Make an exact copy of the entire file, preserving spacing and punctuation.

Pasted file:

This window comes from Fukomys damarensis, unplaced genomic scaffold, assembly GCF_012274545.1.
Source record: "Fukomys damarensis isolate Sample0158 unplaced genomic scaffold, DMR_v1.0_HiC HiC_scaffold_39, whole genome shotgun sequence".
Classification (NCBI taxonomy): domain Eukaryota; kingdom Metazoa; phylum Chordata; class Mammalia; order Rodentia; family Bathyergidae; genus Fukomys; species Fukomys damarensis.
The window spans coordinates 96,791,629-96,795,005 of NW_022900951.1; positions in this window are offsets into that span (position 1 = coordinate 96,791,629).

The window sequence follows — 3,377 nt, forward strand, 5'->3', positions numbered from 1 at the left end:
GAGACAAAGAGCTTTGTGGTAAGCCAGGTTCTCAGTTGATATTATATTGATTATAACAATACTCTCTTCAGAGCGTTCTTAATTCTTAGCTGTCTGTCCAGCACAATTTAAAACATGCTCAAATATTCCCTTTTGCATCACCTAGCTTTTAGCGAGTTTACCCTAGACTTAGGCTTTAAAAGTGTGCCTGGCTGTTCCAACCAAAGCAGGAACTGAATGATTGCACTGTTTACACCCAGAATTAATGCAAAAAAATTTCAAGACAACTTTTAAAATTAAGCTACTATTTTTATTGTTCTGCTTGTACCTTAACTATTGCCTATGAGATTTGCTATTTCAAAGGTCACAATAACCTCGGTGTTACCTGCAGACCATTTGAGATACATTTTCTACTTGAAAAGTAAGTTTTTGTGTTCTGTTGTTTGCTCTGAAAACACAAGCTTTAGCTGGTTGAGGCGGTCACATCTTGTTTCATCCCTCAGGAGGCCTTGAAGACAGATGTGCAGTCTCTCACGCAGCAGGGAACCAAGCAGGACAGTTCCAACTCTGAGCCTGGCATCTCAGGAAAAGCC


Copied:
This window comes from Fukomys damarensis, unplaced genomic scaffold, assembly GCF_012274545.1.
Source record: "Fukomys damarensis isolate Sample0158 unplaced genomic scaffold, DMR_v1.0_HiC HiC_scaffold_39, whole genome shotgun sequence".
Classification (NCBI taxonomy): domain Eukaryota; kingdom Metazoa; phylum Chordata; class Mammalia; order Rodentia; family Bathyergidae; genus Fukomys; species Fukomys damarensis.
The window spans coordinates 96,791,629-96,795,005 of NW_022900951.1; positions in this window are offsets into that span (position 1 = coordinate 96,791,629).

The window sequence follows — 3,377 nt, forward strand, 5'->3', positions numbered from 1 at the left end:
GAGACAAAGAGCTTTGTGGTAAGCCAGGTTCTCAGTTGATATTATATTGATTATAACAATACTCTCTTCAGAGCGTTCTTAATTCTTAGCTGTCTGTCCAGCACAATTTAAAACATGCTCAAATATTCCCTTTTGCATCACCTAGCTTTTAGCGAGTTTACCCTAGACTTAGGCTTTAAAAGTGTGCCTGGCTGTTCCAACCAAAGCAGGAACTGAATGATTGCACTGTTTACACCCAGAATTAATGCAAAAAAATTTCAAGACAACTTTTAAAATTAAGCTACTATTTTTATTGTTCTGCTTGTACCTTAACTATTGCCTATGAGATTTGCTATTTCAAAGGTCACAATAACCTCGGTGTTACCTGCAGACCATTTGAGATACATTTTCTACTTGAAAAGTAAGTTTTTGTGTTCTGTTGTTTGCTCTGAAAACACAAGCTTTAGCTGGTTGAGGCGGTCACATCTTGTTTCATCCCTCAGGAGGCCTTGAAGACAGATGTGCAGTCTCTCACGCAGCAGGGAACCAAGCAGGACAGTTCCAACTCTGAGCCTGGCATCTCAGGAAAAGCC